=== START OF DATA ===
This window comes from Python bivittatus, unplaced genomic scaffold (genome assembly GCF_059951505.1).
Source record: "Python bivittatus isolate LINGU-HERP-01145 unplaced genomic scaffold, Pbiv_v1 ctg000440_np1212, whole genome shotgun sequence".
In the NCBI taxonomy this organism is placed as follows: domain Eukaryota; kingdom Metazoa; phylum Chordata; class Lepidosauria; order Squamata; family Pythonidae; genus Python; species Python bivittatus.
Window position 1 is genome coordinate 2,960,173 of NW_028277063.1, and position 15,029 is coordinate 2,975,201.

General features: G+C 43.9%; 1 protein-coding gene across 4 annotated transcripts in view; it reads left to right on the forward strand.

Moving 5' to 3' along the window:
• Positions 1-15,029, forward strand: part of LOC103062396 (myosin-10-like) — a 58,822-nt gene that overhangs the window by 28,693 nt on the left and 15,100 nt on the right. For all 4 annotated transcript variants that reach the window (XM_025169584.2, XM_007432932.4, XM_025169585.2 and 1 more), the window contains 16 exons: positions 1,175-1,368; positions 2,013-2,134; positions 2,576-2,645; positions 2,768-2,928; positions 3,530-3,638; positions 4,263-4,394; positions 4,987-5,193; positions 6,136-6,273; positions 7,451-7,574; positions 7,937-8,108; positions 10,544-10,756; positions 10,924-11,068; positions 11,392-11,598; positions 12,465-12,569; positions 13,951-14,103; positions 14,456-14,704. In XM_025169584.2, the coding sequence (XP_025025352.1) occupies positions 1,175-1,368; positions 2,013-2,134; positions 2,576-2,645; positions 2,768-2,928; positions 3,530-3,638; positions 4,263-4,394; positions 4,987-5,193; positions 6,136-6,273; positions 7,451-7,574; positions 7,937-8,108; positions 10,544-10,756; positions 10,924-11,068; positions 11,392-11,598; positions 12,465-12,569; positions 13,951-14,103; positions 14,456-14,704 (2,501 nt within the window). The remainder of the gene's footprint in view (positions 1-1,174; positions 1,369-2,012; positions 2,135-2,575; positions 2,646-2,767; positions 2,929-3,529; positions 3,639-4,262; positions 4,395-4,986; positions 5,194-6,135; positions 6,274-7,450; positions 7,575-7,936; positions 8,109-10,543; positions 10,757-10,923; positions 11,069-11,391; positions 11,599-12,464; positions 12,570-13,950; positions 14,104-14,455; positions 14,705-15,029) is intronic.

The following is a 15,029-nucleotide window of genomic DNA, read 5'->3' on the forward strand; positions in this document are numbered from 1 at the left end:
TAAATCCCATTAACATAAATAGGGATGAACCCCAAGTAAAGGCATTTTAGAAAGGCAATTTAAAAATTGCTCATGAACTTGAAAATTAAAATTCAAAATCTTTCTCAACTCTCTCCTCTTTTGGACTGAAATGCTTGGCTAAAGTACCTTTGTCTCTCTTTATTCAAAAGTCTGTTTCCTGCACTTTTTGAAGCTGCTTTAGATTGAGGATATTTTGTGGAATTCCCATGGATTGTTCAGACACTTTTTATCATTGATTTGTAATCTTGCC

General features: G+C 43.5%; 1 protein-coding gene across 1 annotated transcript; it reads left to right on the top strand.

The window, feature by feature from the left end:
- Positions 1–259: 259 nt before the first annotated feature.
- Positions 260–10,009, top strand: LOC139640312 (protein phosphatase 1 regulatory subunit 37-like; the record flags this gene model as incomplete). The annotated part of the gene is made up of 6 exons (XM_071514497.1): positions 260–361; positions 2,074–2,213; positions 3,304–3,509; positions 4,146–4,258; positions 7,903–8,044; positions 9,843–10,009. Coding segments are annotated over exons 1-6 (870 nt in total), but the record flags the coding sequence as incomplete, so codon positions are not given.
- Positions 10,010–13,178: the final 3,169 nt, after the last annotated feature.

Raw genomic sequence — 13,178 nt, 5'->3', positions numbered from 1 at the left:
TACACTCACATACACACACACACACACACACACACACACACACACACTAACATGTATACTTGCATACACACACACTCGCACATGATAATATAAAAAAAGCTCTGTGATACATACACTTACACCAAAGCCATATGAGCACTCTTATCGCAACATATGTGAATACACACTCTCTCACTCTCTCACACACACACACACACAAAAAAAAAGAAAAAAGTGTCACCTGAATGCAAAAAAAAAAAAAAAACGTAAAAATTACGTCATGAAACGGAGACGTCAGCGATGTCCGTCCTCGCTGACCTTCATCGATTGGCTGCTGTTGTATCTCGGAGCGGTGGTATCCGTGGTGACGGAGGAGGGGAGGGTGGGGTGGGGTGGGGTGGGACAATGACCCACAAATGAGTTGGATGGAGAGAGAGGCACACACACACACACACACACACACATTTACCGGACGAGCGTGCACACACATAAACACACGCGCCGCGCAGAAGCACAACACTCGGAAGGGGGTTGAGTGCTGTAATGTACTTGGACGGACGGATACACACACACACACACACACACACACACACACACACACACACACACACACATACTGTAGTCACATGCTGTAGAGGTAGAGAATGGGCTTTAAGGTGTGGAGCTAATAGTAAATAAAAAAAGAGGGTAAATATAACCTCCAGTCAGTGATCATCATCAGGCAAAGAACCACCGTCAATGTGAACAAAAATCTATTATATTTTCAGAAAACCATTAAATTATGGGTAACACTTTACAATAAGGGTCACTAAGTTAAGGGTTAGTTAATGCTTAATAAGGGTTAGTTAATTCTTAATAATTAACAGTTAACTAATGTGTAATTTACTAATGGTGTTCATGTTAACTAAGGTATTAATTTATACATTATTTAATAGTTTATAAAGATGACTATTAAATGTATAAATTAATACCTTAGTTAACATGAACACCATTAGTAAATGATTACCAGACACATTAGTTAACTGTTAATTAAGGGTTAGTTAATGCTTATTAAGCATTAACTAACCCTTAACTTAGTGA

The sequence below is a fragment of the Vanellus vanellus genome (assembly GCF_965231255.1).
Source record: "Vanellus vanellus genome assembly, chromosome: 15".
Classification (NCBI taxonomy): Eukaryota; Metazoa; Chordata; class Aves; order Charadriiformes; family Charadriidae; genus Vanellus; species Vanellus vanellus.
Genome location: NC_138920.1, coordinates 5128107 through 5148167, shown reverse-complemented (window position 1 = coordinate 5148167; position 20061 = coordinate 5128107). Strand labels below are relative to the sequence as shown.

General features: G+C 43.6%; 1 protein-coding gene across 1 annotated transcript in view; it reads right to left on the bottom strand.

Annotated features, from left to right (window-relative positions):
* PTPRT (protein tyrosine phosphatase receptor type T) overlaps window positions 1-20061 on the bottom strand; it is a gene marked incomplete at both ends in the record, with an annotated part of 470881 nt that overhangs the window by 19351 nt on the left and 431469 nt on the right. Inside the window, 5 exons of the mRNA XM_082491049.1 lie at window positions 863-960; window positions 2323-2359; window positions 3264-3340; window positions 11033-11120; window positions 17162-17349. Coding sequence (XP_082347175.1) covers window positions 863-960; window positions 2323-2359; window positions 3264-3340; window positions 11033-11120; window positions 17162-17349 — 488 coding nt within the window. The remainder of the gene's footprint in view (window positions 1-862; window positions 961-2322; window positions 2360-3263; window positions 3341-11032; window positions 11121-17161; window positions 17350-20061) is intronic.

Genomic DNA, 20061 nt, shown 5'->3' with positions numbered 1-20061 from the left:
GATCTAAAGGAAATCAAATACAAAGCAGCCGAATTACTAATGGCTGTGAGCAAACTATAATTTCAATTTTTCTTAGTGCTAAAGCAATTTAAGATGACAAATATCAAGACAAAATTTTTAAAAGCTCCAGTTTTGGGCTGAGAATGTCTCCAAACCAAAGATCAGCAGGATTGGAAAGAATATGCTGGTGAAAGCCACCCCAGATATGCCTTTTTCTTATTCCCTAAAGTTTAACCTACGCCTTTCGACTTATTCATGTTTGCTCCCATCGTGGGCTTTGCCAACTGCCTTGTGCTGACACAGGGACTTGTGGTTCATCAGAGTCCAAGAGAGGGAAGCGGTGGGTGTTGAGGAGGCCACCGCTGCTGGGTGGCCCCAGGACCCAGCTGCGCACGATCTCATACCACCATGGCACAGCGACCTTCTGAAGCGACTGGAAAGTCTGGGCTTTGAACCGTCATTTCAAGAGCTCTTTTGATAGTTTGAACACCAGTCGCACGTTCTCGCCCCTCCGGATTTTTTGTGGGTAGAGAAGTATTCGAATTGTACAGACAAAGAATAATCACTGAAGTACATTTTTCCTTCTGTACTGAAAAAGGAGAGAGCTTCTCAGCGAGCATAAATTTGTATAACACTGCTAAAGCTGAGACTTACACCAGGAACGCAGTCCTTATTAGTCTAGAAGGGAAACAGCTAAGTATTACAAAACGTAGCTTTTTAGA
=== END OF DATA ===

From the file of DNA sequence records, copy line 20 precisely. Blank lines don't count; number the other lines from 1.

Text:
Genome location: NC_138920.1, coordinates 5128107 through 5148167, shown reverse-complemented (window position 1 = coordinate 5148167; position 20061 = coordinate 5128107). Strand labels below are relative to the sequence as shown.